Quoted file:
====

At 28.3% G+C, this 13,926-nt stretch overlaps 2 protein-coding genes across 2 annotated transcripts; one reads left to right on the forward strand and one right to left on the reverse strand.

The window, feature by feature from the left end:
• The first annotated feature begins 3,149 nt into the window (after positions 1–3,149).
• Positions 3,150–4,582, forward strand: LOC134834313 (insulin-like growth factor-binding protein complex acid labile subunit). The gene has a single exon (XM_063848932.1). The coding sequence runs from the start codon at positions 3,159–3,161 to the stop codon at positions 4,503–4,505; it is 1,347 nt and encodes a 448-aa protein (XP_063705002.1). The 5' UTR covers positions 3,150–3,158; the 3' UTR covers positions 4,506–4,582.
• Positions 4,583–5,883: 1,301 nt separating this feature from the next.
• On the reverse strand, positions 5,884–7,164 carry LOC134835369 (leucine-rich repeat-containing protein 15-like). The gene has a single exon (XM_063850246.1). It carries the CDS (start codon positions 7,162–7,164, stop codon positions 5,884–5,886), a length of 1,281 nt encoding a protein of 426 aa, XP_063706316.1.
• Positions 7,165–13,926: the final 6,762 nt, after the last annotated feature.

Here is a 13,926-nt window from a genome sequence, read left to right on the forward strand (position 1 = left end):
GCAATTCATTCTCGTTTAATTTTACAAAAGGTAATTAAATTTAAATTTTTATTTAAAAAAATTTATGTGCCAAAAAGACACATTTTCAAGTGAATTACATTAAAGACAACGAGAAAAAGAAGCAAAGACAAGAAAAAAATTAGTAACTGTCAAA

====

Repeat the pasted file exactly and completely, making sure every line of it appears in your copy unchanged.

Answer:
At 28.3% G+C, this 13,926-nt stretch overlaps 2 protein-coding genes across 2 annotated transcripts; one reads left to right on the forward strand and one right to left on the reverse strand.

The window, feature by feature from the left end:
• The first annotated feature begins 3,149 nt into the window (after positions 1–3,149).
• Positions 3,150–4,582, forward strand: LOC134834313 (insulin-like growth factor-binding protein complex acid labile subunit). The gene has a single exon (XM_063848932.1). The coding sequence runs from the start codon at positions 3,159–3,161 to the stop codon at positions 4,503–4,505; it is 1,347 nt and encodes a 448-aa protein (XP_063705002.1). The 5' UTR covers positions 3,150–3,158; the 3' UTR covers positions 4,506–4,582.
• Positions 4,583–5,883: 1,301 nt separating this feature from the next.
• On the reverse strand, positions 5,884–7,164 carry LOC134835369 (leucine-rich repeat-containing protein 15-like). The gene has a single exon (XM_063850246.1). It carries the CDS (start codon positions 7,162–7,164, stop codon positions 5,884–5,886), a length of 1,281 nt encoding a protein of 426 aa, XP_063706316.1.
• Positions 7,165–13,926: the final 6,762 nt, after the last annotated feature.

Here is a 13,926-nt window from a genome sequence, read left to right on the forward strand (position 1 = left end):
GCAATTCATTCTCGTTTAATTTTACAAAAGGTAATTAAATTTAAATTTTTATTTAAAAAAATTTATGTGCCAAAAAGACACATTTTCAAGTGAATTACATTAAAGACAACGAGAAAAAGAAGCAAAGACAAGAAAAAAATTAGTAACTGTCAAA